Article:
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The one hour of questioning

Every MP has the right to demand information from the government, but a Question Hour does not mean a free-for-all, writes Kumkum Chadha.

india Updated: Dec 02, 2006 02:47 IST
Kumkum Chadha
Kumkum Chadha

Every member of Parliament has the right to demand information of the government. The first hour of every sitting of both Houses of Parliament is earmarked for asking, and answering, questions; in Parliamentary parlance it is known as Question Hour.

Question Hour, says former Lok Sabha secretary general Subhash C Kashyap is an “important instrument in the hands of MPs to ensure accountability of the administration”. It dates back to 1892 when the right to seek information from the government was given to Indian members of the Imperial Legislative Council under the Indian Councils Act.

Question Hour, however, does not mean a free-for-all. MPs cannot raise questions which are defamatory, repetitive or hypothetical. Nor can they discuss the conduct of persons holding high office namely the President, Speaker, judges of the Supreme and High courts, Chief Election Commissioner (CEC) and Comptroller and Auditor General.

In the sixth Lok Sabha when Kanwar Lal Gupta, an MP, sought information on corruption in courts, the question was not admitted. Similarly, when AB Vajpayee sought permission to ask a question on MPs criticising the CEC for the schedule of elections to state assemblies, the Speaker declined permission.

There are three types of questions. First, are starred questions where members desire an oral answer on the floor of the House. In the case of unstarred questions, a written answer is laid on the table of the House. While MPs can raise a supplementary to a starred question, unstarred questions have no such provision.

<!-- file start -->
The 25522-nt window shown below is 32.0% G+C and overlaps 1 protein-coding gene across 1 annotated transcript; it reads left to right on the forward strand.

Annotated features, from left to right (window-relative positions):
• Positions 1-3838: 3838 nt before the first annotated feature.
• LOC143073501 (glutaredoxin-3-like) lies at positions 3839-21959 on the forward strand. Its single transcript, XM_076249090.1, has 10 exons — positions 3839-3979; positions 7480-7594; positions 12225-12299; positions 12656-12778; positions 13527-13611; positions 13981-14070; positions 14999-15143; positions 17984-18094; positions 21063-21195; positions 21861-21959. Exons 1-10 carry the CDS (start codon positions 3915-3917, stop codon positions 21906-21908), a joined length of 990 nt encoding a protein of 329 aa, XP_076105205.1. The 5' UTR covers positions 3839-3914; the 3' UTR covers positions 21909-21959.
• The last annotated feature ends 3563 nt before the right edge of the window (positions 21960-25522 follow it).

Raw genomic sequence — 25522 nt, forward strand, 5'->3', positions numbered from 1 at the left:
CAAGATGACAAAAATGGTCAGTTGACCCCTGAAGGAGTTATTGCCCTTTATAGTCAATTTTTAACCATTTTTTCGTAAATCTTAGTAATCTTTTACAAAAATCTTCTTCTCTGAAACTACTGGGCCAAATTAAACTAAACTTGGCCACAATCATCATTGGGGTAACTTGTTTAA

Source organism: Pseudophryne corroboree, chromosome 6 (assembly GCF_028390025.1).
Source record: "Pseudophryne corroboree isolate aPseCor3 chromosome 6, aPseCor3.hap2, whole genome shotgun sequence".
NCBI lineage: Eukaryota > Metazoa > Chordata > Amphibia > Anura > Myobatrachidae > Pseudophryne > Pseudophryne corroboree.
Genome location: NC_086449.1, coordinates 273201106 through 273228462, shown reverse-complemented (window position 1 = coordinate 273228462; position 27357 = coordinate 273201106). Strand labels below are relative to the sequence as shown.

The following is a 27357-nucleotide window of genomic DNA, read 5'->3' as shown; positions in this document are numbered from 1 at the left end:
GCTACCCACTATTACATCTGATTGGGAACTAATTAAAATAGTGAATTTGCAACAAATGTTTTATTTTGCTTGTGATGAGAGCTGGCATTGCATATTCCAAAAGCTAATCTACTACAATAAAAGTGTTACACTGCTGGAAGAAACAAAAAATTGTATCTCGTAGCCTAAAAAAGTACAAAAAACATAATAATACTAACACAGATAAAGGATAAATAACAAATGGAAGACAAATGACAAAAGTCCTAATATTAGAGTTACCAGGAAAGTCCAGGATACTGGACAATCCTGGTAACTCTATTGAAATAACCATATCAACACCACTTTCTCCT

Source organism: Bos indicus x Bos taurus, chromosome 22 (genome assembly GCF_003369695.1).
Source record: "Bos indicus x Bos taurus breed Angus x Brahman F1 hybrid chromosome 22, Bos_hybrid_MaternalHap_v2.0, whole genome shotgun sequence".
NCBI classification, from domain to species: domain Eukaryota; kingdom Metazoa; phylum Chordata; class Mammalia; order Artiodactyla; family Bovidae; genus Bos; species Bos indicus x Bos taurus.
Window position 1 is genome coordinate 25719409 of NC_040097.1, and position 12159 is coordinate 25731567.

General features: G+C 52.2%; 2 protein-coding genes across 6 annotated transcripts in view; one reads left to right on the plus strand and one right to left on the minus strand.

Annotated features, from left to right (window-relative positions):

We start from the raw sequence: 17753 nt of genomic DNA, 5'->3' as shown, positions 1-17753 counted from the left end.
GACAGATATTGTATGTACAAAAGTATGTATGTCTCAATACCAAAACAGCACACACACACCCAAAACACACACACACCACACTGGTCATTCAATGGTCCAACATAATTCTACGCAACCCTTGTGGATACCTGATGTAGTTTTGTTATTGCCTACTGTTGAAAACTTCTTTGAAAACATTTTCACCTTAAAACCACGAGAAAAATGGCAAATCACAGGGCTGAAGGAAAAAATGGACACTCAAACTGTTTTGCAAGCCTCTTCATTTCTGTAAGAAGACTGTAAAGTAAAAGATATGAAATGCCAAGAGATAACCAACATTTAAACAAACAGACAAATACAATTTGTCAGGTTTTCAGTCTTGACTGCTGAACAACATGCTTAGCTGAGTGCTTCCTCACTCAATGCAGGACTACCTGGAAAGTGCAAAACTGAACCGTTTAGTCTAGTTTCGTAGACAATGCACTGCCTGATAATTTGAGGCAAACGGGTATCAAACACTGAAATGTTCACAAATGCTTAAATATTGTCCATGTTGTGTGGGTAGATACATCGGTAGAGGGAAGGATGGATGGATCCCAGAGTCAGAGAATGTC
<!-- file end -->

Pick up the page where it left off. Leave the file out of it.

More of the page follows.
The third category of questions is short notice questions, which concern issues of public importance. Their admissibility depends on the subject matter being urgent and the concerned minister’s willingness to answer it. In case a minister does not want to answer the short duration question, the Speaker can admit it as the first question on the list of starred questions for the day.

Time constraints result in roughly half the questions being answered every day; another 200 unstarred questions are replied to in writing. The fifth Lok Sabha received notices for a little less than 3,00,000 questions. Of the 98,000 questions admitted, 87,000 were unstarred.

Failure to furnish adequate information on starred, unstarred or short notice questions could result in the Speaker allowing a ‘half an hour’ discussion in the House for which a member should give notice in writing.

Question Hour can sometimes be suspended if there is unanimity in the House for devoting more time to other business. In February 1983, for instance, Madhu Dandavate sought suspension of Question Hour to discuss the situation in Assam. Two years later he again took the lead to discuss the bomb blasts in Delhi.

Questions raised by members have often put the government on the mat. In 1951, the then Defence Minister V Krishna Menon was quizzed on funds-misuse in purchasing jeeps. The Mundhra case in 1957 led to the resignation of the then Finance Minister TT Krishnamachary for favouring industrialist Mundhra in the purchase of Life Insurance Corporation (LIC) shares. The enquiry into the use of beef tallow in manufacturing vanaspati ghee can also be traced back to questions raised in Parliament.

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(Next Week: Disqualification of Members)

First Published: Dec 02, 2006 02:47 IST